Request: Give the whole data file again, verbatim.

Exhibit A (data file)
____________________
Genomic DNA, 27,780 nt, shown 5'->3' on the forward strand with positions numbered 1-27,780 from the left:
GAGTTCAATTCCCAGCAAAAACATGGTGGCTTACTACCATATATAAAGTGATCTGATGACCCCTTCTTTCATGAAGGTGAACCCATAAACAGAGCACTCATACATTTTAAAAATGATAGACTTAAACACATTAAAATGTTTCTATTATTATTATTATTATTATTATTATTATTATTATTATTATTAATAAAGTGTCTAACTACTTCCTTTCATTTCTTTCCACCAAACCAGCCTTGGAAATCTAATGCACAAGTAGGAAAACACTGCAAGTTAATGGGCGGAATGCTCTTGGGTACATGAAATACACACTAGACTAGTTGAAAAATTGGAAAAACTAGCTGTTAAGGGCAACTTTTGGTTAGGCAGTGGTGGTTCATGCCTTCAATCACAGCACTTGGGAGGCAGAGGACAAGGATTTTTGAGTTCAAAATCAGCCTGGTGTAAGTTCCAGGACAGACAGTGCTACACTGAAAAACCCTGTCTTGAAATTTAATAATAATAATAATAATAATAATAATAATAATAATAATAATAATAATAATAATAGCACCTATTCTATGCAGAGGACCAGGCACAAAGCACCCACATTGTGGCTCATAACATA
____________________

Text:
Genomic DNA, 27,780 nt, shown 5'->3' on the forward strand with positions numbered 1-27,780 from the left:
GAGTTCAATTCCCAGCAAAAACATGGTGGCTTACTACCATATATAAAGTGATCTGATGACCCCTTCTTTCATGAAGGTGAACCCATAAACAGAGCACTCATACATTTTAAAAATGATAGACTTAAACACATTAAAATGTTTCTATTATTATTATTATTATTATTATTATTATTATTATTATTATTAATAAAGTGTCTAACTACTTCCTTTCATTTCTTTCCACCAAACCAGCCTTGGAAATCTAATGCACAAGTAGGAAAACACTGCAAGTTAATGGGCGGAATGCTCTTGGGTACATGAAATACACACTAGACTAGTTGAAAAATTGGAAAAACTAGCTGTTAAGGGCAACTTTTGGTTAGGCAGTGGTGGTTCATGCCTTCAATCACAGCACTTGGGAGGCAGAGGACAAGGATTTTTGAGTTCAAAATCAGCCTGGTGTAAGTTCCAGGACAGACAGTGCTACACTGAAAAACCCTGTCTTGAAATTTAATAATAATAATAATAATAATAATAATAATAATAATAATAATAATAATAATAATAGCACCTATTCTATGCAGAGGACCAGGCACAAAGCACCCACATTGTGGCTCATAACATA